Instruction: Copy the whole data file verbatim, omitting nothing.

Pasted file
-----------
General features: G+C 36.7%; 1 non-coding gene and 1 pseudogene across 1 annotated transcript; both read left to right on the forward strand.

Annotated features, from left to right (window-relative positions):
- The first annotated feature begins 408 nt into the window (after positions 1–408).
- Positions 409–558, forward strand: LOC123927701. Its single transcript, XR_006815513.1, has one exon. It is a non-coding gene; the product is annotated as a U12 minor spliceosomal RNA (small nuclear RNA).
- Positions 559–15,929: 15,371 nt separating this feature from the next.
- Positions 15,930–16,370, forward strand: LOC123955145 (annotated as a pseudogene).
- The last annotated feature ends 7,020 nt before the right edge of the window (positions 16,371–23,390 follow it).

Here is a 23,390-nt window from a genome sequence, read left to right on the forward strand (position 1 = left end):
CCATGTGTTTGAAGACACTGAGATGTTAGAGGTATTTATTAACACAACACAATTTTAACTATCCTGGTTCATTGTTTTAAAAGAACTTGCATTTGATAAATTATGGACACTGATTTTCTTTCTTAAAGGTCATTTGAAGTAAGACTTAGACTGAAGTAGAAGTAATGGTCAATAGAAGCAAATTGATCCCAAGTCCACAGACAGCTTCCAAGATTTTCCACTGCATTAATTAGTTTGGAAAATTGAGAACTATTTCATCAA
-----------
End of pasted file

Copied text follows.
General features: G+C 36.7%; 1 non-coding gene and 1 pseudogene across 1 annotated transcript; both read left to right on the forward strand.

Annotated features, from left to right (window-relative positions):
- The first annotated feature begins 408 nt into the window (after positions 1–408).
- Positions 409–558, forward strand: LOC123927701. Its single transcript, XR_006815513.1, has one exon. It is a non-coding gene; the product is annotated as a U12 minor spliceosomal RNA (small nuclear RNA).
- Positions 559–15,929: 15,371 nt separating this feature from the next.
- Positions 15,930–16,370, forward strand: LOC123955145 (annotated as a pseudogene).
- The last annotated feature ends 7,020 nt before the right edge of the window (positions 16,371–23,390 follow it).

Here is a 23,390-nt window from a genome sequence, read left to right on the forward strand (position 1 = left end):
CCATGTGTTTGAAGACACTGAGATGTTAGAGGTATTTATTAACACAACACAATTTTAACTATCCTGGTTCATTGTTTTAAAAGAACTTGCATTTGATAAATTATGGACACTGATTTTCTTTCTTAAAGGTCATTTGAAGTAAGACTTAGACTGAAGTAGAAGTAATGGTCAATAGAAGCAAATTGATCCCAAGTCCACAGACAGCTTCCAAGATTTTCCACTGCATTAATTAGTTTGGAAAATTGAGAACTATTTCATCAA